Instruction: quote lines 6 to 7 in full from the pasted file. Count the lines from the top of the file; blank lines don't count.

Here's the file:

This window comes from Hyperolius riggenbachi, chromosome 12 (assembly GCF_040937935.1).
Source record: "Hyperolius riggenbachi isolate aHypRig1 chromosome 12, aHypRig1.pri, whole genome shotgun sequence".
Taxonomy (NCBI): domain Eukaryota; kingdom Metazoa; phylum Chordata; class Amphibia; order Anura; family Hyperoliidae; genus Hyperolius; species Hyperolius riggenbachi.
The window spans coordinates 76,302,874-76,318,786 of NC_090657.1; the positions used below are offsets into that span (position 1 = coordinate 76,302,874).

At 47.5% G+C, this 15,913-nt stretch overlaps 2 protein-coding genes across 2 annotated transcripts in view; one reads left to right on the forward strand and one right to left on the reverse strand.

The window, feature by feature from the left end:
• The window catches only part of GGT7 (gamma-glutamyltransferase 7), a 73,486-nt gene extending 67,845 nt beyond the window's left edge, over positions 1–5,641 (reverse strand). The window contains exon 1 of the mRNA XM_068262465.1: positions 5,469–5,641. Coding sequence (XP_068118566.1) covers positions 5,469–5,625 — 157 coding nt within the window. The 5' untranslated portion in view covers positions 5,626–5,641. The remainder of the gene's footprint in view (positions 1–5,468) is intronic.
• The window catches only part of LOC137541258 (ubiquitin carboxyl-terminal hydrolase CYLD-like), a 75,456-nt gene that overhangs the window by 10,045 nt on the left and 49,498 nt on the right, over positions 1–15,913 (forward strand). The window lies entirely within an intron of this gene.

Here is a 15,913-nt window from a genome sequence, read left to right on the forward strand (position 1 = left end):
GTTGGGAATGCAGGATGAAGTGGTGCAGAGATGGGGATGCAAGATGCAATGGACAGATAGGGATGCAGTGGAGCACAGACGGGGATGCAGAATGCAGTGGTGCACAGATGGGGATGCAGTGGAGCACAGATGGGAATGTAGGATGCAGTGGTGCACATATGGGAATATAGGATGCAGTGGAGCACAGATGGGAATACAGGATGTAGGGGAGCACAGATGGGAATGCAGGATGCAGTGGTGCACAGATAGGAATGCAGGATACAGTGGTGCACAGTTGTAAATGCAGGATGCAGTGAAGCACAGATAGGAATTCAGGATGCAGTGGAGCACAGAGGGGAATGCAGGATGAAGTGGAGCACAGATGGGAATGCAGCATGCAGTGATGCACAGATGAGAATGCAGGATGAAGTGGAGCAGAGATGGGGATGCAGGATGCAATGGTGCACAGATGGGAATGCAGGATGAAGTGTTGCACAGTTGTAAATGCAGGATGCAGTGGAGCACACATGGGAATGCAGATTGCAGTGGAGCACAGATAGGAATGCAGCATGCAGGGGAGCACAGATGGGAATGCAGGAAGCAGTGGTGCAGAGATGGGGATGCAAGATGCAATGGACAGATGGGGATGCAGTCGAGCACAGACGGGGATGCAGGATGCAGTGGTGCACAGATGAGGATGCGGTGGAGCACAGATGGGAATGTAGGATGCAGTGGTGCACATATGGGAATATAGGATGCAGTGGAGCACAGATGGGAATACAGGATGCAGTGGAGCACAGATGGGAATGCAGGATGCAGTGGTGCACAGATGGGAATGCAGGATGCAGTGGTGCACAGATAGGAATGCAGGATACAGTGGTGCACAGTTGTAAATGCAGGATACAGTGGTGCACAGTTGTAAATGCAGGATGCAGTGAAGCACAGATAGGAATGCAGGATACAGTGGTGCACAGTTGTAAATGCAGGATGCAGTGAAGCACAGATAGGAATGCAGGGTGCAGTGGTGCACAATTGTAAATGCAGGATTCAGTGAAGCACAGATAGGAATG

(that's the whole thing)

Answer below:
The window, feature by feature from the left end:
• The window catches only part of GGT7 (gamma-glutamyltransferase 7), a 73,486-nt gene extending 67,845 nt beyond the window's left edge, over positions 1–5,641 (reverse strand). The window contains exon 1 of the mRNA XM_068262465.1: positions 5,469–5,641. Coding sequence (XP_068118566.1) covers positions 5,469–5,625 — 157 coding nt within the window. The 5' untranslated portion in view covers positions 5,626–5,641. The remainder of the gene's footprint in view (positions 1–5,468) is intronic.